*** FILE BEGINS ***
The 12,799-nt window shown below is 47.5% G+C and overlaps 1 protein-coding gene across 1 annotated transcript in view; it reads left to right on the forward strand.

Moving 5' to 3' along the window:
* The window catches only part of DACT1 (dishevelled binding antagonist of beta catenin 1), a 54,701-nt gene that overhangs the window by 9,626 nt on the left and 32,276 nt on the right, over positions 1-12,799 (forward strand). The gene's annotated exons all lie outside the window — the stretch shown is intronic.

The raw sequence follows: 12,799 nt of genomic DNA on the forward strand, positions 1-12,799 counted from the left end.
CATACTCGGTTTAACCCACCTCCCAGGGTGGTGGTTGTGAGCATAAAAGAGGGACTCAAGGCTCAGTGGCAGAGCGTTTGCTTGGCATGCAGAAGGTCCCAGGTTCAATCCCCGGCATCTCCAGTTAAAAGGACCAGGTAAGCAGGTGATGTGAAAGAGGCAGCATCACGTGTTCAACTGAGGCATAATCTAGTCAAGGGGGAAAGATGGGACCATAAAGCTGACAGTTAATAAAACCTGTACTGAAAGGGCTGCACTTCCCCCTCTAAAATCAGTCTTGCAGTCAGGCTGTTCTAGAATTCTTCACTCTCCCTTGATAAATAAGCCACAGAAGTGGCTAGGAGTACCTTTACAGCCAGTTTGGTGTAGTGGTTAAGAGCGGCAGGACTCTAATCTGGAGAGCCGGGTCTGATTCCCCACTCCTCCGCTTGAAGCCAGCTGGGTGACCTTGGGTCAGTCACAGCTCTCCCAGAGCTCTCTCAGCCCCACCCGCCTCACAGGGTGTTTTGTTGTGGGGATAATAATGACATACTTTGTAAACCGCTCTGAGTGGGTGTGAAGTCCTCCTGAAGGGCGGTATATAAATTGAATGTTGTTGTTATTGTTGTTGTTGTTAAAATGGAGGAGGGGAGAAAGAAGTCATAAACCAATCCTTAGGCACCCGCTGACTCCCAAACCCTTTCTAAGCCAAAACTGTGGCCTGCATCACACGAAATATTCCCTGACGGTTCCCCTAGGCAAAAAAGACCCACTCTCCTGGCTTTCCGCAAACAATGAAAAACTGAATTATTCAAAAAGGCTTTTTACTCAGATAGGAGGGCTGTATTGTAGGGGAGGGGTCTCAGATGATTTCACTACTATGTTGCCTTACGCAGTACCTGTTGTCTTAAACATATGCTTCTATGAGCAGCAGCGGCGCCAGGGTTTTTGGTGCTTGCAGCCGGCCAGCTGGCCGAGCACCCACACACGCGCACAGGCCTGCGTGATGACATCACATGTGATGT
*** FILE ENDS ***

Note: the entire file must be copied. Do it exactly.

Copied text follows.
The 12,799-nt window shown below is 47.5% G+C and overlaps 1 protein-coding gene across 1 annotated transcript in view; it reads left to right on the forward strand.

Moving 5' to 3' along the window:
* The window catches only part of DACT1 (dishevelled binding antagonist of beta catenin 1), a 54,701-nt gene that overhangs the window by 9,626 nt on the left and 32,276 nt on the right, over positions 1-12,799 (forward strand). The gene's annotated exons all lie outside the window — the stretch shown is intronic.

The raw sequence follows: 12,799 nt of genomic DNA on the forward strand, positions 1-12,799 counted from the left end.
CATACTCGGTTTAACCCACCTCCCAGGGTGGTGGTTGTGAGCATAAAAGAGGGACTCAAGGCTCAGTGGCAGAGCGTTTGCTTGGCATGCAGAAGGTCCCAGGTTCAATCCCCGGCATCTCCAGTTAAAAGGACCAGGTAAGCAGGTGATGTGAAAGAGGCAGCATCACGTGTTCAACTGAGGCATAATCTAGTCAAGGGGGAAAGATGGGACCATAAAGCTGACAGTTAATAAAACCTGTACTGAAAGGGCTGCACTTCCCCCTCTAAAATCAGTCTTGCAGTCAGGCTGTTCTAGAATTCTTCACTCTCCCTTGATAAATAAGCCACAGAAGTGGCTAGGAGTACCTTTACAGCCAGTTTGGTGTAGTGGTTAAGAGCGGCAGGACTCTAATCTGGAGAGCCGGGTCTGATTCCCCACTCCTCCGCTTGAAGCCAGCTGGGTGACCTTGGGTCAGTCACAGCTCTCCCAGAGCTCTCTCAGCCCCACCCGCCTCACAGGGTGTTTTGTTGTGGGGATAATAATGACATACTTTGTAAACCGCTCTGAGTGGGTGTGAAGTCCTCCTGAAGGGCGGTATATAAATTGAATGTTGTTGTTATTGTTGTTGTTGTTAAAATGGAGGAGGGGAGAAAGAAGTCATAAACCAATCCTTAGGCACCCGCTGACTCCCAAACCCTTTCTAAGCCAAAACTGTGGCCTGCATCACACGAAATATTCCCTGACGGTTCCCCTAGGCAAAAAAGACCCACTCTCCTGGCTTTCCGCAAACAATGAAAAACTGAATTATTCAAAAAGGCTTTTTACTCAGATAGGAGGGCTGTATTGTAGGGGAGGGGTCTCAGATGATTTCACTACTATGTTGCCTTACGCAGTACCTGTTGTCTTAAACATATGCTTCTATGAGCAGCAGCGGCGCCAGGGTTTTTGGTGCTTGCAGCCGGCCAGCTGGCCGAGCACCCACACACGCGCACAGGCCTGCGTGATGACATCACATGTGATGT